>>603473 Geocaching is literally just puttign garbage in the wild and hiding it. I stalk geocaching forums around my area and go hunt them down, then throw them away, or somethings destroy them in a camp fire.
You fuckers need to learn a little thing called "leave nothing but footprints/leave no trace".
>>605485 The idea of a geocache is to be discrete and not easily found. Yes, sometimes people just leave junk but a lot of the time there are interesting things in them and sometimes have interesting stories written in the logs. I am all for the "leave no trace" mindset, it pisses me off to no end when I go out hiking and there are beer bottles/cans just a few feet off the path or any number of other trash, but a geocache is an exception. Even if it is just trash, it's trash that gives some the incentive to actually go out into the wilderness and enjoy it a little. Maybe if they enjoy it enough they will actually give a fuck about where they leave all their other trash.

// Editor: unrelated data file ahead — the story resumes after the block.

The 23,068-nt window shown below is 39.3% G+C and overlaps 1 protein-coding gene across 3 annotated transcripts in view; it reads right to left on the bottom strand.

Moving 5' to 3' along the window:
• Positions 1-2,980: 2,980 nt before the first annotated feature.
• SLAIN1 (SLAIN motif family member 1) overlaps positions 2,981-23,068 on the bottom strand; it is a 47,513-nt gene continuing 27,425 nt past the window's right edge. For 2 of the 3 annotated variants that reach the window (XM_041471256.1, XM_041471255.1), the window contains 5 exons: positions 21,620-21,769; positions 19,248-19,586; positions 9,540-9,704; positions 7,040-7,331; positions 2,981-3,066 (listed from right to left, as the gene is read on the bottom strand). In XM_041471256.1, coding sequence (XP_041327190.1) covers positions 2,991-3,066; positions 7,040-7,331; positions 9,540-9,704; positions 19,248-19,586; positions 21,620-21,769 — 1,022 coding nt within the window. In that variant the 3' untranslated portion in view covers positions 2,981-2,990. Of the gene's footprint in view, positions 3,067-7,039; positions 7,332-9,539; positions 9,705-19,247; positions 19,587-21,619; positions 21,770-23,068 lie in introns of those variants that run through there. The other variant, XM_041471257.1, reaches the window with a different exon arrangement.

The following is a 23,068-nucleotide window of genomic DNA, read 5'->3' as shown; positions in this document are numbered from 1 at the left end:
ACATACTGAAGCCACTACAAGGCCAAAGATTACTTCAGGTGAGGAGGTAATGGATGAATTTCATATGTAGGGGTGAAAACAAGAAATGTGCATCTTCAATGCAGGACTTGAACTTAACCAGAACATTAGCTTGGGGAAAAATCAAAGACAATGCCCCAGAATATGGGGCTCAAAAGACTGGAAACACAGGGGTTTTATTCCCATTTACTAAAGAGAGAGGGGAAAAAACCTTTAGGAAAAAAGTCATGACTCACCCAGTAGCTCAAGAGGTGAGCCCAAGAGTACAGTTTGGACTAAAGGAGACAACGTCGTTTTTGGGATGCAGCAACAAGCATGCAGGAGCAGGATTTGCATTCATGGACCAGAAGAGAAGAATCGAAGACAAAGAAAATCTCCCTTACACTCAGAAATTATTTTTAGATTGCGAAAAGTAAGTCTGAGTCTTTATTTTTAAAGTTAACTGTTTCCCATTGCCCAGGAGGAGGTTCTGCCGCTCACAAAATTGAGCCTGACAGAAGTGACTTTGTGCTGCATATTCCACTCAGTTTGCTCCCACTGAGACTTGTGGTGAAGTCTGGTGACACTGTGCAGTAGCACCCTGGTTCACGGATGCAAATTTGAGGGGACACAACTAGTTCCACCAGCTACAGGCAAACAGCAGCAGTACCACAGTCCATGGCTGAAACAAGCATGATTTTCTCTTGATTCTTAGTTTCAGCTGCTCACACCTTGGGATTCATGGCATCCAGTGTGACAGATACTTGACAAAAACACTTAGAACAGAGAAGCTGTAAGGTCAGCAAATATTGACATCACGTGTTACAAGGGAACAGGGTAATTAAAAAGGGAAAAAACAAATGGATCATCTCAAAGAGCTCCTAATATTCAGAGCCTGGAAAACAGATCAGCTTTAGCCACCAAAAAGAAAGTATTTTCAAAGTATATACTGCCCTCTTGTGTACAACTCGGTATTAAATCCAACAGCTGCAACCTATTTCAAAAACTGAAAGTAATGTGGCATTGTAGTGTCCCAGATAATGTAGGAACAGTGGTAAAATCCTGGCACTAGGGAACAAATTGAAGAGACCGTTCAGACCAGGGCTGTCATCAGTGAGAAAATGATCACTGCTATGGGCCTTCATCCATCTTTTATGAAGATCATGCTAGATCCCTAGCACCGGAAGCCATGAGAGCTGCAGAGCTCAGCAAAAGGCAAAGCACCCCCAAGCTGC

>>603473 The biggest thing I have against geocaching is that you're just following a gps. Being in the woods should just be you going into the woods and finding stuff on your own. Something about looking at a screen to find some crap that some other dude put there a few days ago just seems stupid. Go find a dump ditch from the early 1900s and you'll find way cooler shit.
Once found a huge zip lock bag of 8mm/super 8 home movie size film reels with footage of a bunch of old national geographic style locations. Used to take a handful with me on hikes and place them in caches just to mix things up for people instead of plastic mcdonalds crap you always find.